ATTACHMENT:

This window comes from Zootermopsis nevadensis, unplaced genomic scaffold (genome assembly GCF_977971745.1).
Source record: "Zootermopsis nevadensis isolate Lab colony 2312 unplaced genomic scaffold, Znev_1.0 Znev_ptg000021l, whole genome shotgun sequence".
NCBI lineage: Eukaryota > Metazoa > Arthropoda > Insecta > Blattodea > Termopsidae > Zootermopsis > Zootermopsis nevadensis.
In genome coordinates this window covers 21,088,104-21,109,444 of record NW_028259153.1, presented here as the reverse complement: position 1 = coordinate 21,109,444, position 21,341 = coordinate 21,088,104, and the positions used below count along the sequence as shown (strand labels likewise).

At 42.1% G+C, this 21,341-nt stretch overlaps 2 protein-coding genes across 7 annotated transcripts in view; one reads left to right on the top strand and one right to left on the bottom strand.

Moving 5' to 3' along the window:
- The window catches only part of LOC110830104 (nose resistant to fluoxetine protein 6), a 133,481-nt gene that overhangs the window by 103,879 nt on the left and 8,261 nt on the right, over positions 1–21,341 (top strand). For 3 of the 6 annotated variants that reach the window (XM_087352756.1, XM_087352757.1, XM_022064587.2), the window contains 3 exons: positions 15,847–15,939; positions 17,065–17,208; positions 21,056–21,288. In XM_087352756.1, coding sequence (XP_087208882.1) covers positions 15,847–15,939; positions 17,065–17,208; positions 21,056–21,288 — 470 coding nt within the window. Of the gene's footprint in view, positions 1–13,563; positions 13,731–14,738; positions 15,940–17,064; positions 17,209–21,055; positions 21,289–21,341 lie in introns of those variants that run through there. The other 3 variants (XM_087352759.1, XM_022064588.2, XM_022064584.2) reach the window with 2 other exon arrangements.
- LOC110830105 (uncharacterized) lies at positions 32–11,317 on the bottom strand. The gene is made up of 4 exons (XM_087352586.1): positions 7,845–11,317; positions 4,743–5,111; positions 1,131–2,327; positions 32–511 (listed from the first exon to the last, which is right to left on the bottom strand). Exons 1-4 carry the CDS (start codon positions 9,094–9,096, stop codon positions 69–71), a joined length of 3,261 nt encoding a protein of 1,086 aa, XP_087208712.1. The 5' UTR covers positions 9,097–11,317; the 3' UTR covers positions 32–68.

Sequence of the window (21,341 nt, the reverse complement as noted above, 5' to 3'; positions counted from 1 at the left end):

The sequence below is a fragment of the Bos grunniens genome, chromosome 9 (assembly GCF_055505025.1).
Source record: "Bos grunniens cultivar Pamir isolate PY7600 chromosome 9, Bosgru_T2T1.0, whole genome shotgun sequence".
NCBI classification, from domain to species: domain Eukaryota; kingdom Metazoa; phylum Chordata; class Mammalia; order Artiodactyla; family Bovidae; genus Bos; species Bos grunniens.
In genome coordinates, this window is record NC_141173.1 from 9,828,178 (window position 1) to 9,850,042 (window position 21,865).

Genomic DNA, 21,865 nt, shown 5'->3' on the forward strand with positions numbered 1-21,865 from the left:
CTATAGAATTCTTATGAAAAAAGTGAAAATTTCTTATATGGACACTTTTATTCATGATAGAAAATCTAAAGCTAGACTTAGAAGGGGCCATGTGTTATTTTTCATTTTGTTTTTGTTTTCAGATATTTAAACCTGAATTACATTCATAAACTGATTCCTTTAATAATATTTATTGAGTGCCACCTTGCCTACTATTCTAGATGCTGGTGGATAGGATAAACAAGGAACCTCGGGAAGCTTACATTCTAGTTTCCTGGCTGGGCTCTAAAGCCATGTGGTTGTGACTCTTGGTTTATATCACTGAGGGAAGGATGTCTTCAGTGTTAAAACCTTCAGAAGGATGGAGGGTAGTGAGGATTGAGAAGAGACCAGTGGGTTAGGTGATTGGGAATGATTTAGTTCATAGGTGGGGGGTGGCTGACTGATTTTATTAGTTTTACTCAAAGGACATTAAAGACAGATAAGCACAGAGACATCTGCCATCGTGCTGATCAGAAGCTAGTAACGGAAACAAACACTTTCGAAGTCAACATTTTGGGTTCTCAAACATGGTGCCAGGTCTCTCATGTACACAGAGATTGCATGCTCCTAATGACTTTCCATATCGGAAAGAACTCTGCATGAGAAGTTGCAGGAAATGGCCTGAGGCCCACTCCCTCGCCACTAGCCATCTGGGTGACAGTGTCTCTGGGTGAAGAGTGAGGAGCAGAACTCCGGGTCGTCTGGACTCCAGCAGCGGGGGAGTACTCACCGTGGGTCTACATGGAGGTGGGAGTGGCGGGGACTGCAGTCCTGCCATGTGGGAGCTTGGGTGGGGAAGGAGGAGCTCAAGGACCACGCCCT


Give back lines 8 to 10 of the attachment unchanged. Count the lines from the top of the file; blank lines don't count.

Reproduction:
- LOC110830105 (uncharacterized) lies at positions 32–11,317 on the bottom strand. The gene is made up of 4 exons (XM_087352586.1): positions 7,845–11,317; positions 4,743–5,111; positions 1,131–2,327; positions 32–511 (listed from the first exon to the last, which is right to left on the bottom strand). Exons 1-4 carry the CDS (start codon positions 9,094–9,096, stop codon positions 69–71), a joined length of 3,261 nt encoding a protein of 1,086 aa, XP_087208712.1. The 5' UTR covers positions 9,097–11,317; the 3' UTR covers positions 32–68.

Sequence of the window (21,341 nt, the reverse complement as noted above, 5' to 3'; positions counted from 1 at the left end):

The sequence below is a fragment of the Bos grunniens genome, chromosome 9 (assembly GCF_055505025.1).